Symphony No. 9 in D minor, WAB 109
- Feierlich; misterioso (27:42)
- Scherzo. Bewegt; lebhaft - Trio. Schnell (10:50)
- Adagio. Langsam; feierlich (27:06)
Bruckner: Sinfonie Nr. 9by Paavo Järvi
Paavo Järvi is not noted primarily as a Bruckner conductor, but this 2008 performance of the "Symphony No. 9 in D minor" with the Frankfurt Radio Symphony Orchestra promises great things to come if he chooses to record the other symphonies with as much expressive depth and personal connection. Järvi often takes considerable liberties in conducting the Romantic repertoire, and his elastic rubato sometimes seems too loose, yet it works rather well here and seems to open up Bruckner's monumental harmonic rhythms and heavy structures to a more flexible and freer interpretation. Granted, the "Symphony No. 9" is still one of Bruckner's weightiest works, and it is many times rendered as if it is carved in granite, so ponderous are its fanfares and dense its orchestration. Yet Järvi draws out a fluid and evenly paced performance from the Frankfurt orchestra, and the overall feeling of the music is of transparency, smoothness, delicacy, and radiance, traits that are seldom associated with this piece, but should be. The first movement retains its gloomy depths and elegiac lyricism, while the scherzo is still menacing in its hammered dissonances, and the Adagio keeps its air of mystery and majesty. But Järvi has given this elevated symphony a more human dimension, and through the rapport he has developed with his musicians, he communicates more intimately and warmly than one might expect in this massive valedictory work, which Bruckner dedicated to God. Thanks to RCA's terrific DSD recording, this is one of the best sounding "Ninths" to appear in ages, and this hybrid SACD is compatible with conventional compact disc and super audio players. Highly recommended.
- Release Date:
Performance CreditsPaavo Järvi Primary Artist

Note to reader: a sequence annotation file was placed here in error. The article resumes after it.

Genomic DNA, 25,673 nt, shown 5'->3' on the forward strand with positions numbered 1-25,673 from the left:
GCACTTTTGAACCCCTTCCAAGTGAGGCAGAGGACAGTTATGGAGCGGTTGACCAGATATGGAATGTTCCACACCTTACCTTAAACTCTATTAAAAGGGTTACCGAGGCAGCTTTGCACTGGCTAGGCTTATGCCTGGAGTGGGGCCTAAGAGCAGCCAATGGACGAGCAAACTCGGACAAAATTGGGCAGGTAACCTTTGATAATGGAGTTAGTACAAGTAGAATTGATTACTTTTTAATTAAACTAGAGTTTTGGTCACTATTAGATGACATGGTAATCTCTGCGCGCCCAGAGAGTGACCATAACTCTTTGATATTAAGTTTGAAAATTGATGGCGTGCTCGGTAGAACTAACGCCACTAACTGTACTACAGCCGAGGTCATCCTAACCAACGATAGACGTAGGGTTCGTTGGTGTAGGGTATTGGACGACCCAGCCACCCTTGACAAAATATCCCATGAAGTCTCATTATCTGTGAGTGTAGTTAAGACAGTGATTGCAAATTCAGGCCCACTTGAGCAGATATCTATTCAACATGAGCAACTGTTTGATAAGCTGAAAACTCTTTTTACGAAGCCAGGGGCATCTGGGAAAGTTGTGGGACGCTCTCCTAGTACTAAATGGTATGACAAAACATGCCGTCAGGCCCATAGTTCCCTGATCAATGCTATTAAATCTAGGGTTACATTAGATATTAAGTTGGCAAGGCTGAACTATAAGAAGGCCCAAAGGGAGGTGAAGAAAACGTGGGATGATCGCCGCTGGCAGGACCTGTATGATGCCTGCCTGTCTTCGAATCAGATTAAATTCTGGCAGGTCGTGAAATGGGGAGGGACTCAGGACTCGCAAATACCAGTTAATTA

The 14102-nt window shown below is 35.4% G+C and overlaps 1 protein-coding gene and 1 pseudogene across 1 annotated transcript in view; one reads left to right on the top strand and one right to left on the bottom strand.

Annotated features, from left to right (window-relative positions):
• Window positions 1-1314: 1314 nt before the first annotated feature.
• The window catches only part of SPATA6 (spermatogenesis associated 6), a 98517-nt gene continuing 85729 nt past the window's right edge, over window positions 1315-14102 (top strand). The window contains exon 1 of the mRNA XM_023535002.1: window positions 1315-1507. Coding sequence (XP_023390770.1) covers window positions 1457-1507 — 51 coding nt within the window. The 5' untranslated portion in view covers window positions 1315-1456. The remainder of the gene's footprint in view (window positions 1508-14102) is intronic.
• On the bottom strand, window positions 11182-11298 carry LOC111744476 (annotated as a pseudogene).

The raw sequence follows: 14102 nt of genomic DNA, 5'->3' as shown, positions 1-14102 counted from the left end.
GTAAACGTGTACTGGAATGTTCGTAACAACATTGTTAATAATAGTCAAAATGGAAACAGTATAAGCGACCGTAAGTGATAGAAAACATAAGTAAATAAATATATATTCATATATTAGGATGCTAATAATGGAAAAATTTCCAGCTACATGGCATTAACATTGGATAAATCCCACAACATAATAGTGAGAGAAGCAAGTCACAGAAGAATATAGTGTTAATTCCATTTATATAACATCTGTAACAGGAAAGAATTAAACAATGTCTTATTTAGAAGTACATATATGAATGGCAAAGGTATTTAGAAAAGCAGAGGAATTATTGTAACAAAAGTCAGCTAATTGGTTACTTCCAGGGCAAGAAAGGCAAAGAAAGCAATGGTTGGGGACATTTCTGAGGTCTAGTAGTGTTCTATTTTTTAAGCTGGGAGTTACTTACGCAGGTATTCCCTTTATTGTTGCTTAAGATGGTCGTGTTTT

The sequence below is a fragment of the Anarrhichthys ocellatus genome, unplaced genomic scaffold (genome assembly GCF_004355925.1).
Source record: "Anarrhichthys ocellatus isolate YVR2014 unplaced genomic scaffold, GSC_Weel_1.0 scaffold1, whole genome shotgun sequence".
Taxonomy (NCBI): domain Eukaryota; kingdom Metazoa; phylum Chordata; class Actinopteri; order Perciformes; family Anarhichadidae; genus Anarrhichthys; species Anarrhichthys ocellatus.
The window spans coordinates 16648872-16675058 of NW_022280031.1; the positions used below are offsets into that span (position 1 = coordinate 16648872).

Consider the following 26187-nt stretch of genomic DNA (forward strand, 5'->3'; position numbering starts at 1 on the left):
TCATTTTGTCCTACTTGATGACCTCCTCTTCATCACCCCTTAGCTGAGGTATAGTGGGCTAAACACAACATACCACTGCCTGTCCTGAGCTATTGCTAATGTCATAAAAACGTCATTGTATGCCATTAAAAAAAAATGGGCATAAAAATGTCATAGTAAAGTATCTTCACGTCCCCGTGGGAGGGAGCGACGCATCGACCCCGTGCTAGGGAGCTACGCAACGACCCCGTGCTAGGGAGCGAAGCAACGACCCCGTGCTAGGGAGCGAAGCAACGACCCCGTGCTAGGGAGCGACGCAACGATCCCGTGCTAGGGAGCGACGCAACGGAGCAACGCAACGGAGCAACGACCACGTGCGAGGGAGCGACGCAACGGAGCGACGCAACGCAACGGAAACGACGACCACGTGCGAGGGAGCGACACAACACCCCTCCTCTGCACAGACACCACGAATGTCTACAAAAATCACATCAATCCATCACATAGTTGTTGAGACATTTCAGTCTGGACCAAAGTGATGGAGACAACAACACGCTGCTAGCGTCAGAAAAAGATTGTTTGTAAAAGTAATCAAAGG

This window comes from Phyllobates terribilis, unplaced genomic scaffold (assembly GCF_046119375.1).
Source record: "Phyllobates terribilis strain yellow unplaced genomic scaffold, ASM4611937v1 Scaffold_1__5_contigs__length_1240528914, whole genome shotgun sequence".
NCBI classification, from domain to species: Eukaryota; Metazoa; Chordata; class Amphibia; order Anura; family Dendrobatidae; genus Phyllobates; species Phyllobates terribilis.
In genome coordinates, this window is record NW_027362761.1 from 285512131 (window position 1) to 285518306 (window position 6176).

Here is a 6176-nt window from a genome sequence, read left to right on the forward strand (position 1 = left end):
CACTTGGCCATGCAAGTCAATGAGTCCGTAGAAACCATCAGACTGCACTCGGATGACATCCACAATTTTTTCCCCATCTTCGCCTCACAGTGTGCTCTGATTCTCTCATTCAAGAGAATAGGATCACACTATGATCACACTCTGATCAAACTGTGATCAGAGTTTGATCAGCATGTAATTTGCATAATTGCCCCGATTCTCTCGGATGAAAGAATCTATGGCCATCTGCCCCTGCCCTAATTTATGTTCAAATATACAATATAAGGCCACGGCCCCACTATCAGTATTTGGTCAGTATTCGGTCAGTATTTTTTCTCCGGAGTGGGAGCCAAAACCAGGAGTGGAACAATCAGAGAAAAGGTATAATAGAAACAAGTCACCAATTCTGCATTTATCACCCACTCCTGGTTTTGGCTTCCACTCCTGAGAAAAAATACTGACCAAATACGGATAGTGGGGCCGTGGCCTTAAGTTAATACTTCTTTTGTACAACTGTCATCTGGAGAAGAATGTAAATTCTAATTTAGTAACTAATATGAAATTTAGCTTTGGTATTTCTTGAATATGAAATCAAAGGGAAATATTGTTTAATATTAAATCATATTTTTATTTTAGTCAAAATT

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Bruckner's ninth is one of the great symphonies ever written. It has many recordings to its name, and while I haven't heard very many of them, this one is surely great. It just feels so right; Paavo chooses tempi and phrasing that are ideally balanced; neither too slow and melodramatic nor fast and cheapening. This music is profound, inward, soul-searching stuff, not to be taken either lightly or for granted, and the conductor finds it exactly. The orchestra is marvelous as well, or course, for without it there would be no recording. The sections are wonderfully balanced; in my experience there are few other recordings that bring out the dissonant clash between brass and strings at the end of the first movement so well and so brutally--it's a genuine, guttural thrill. The adagio is the highlight of this recording. The tempo is slightly broader than usual, but this is not to make it "more emotional" or "more profound" so much as it is to emphasize the space, the bareness of texture that Bruckner wrote into it. The melodic lines are painfully beautiful, the final "crisis" moment utterly terrifying, and the coda is indescribably sublime. I remember hearing Paavo's recording of the 7th, and I couldn't understand it, partially indeed because I didn't know the symphony that well and still have no idea how to listen to it. Nevertheless, this recording more than makes up for any qualms from the previous installment in this Bruckner cycle. Bruckner is a composer worth listening to, and now this conductor is proving himself worth hearing as well.